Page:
The most economical way to use a credit card is to pay off the balance of what you spend in full every month. This means you shouldn’t be charged any interest for your purchases. However, if you think you’ll be unable to do this and would prefer to pay off the debt in monthly sums you can manage, you could set up a Standing Order for the amount you know you can afford each month.

This will see you making a steady in-road into clearing your balance. Only making the minimum repayment means it could take you a very long time to clear your debt and you’ll probably pay a lot of interest as a result, so anything you can afford over this sum is a bonus.

top
 

Who will accept you?

Every lender has its own criteria it uses to assess whether or not to accept a particular customer for a particular product, which can make it hard to determine whether your application will be successful.

However, your credit report – which you should check before you apply – can provide vital clues. There are also tools, like the one offered by confused.com, that will give you an idea of who might accept you before you apply – and using these won’t leave a mark on your credit report.

If you have a poor credit rating or a very limited credit history because you’ve not borrowed before, lenders have less proof that you are a responsible borrower. An important point to keep in mind is that the applications you make for credit also show up on your credit report, and lots of these grouped close together can act as a warning sign to lenders that you may not be in the best position to borrow. To avoid this, it pays to limit your applications to the ones you’re most likely to be accepted for.

There are credit cards for bad credit, such as the Ocean credit card where you may be charged more interest or have a lack of rewards, but on the flip-side you may have a greater chance of being accepted.

top

Shop around

We keep mentioning it but it’s true: there are loads of credit cards on the market and they come in all shapes and sizes.

Even if you know exactly what you’re looking for, you may find there are several credit cards that fall into this category.

With that in mind, it’s worth using a price comparison site to shop around and find the best deals available. And remember that these offers often change as lenders try to stay ahead of their competitors, so if you can’t find what you’re looking for now you could halt your search for a month or so and apply again at a later date.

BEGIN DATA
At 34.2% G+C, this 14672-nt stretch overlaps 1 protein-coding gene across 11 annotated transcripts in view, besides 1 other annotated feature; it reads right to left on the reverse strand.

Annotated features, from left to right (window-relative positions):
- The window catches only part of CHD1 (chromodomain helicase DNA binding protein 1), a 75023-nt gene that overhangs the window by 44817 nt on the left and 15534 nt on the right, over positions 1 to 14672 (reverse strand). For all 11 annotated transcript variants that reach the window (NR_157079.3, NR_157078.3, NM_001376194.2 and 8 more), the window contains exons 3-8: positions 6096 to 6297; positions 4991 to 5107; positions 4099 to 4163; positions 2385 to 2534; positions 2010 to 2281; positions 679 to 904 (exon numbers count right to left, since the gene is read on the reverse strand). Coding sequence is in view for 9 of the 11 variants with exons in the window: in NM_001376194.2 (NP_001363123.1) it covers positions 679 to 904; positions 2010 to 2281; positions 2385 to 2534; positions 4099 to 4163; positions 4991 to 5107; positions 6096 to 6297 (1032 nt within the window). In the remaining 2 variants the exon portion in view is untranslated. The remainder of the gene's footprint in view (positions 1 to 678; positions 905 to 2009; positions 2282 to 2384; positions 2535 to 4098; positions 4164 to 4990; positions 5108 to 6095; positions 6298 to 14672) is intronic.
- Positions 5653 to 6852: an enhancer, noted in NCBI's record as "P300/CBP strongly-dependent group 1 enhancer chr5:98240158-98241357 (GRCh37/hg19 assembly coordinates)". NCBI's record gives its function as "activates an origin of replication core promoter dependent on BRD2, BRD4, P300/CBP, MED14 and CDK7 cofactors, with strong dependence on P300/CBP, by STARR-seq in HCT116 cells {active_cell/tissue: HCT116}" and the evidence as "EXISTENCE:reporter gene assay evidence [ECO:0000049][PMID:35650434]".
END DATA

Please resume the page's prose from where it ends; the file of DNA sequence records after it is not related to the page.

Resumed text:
top

"Be certain that you check out all the small print."

top

Make your application

Now you’ve chosen the card that’s right for you; the one you can afford and the one you’re most likely to be accepted for, and shopped around to find the best deal, you can make your application.

Be certain that you check out all the small print, such as how long the current interest rate will last for, so you’re not caught out further down the line. Once you’ve finished your application, you simply have to sit back and see what decision your lender makes.

Be responsible

If you’re successful in your application you can start to enjoy the benefits of your new card. However, be certain that you use it responsibly. It’s not your money you’re spending after all, and if you get into difficulties with your borrowing it could have serious consequences for your finances.

Paying less than the minimum charge or missing repayments completely will show up on your credit report, which could make borrowing difficult in the future. It could also result in your lender imposing a penalty on you, like increasing the interest you have to pay, charging you for each late payment or issuing other fees.

top

Don't give up

If you weren’t successful with your application, don’t give up. There are other credit cards out there and just because you were turned down this time it doesn’t mean you will be again.

top

Know if you're accepted before you apply with QuickCheck

  • Get credit - up to £1,500
  • QuickCheck won’t affect your credit rating
  • Get a fast response in 60 seconds
Check Now 34.9% APR Representative (variable)
Intelligent Lending Ltd (Credit Broker). Capital One is the exclusive lender

Know if you're accepted before you apply with QuickCheck

  • Get credit - up to £1,500
  • QuickCheck won’t affect your credit rating
  • Get a fast response in 60 seconds
Check Now 34.9% APR Representative (variable)
Intelligent Lending Ltd (Credit Broker). Capital One is the exclusive lender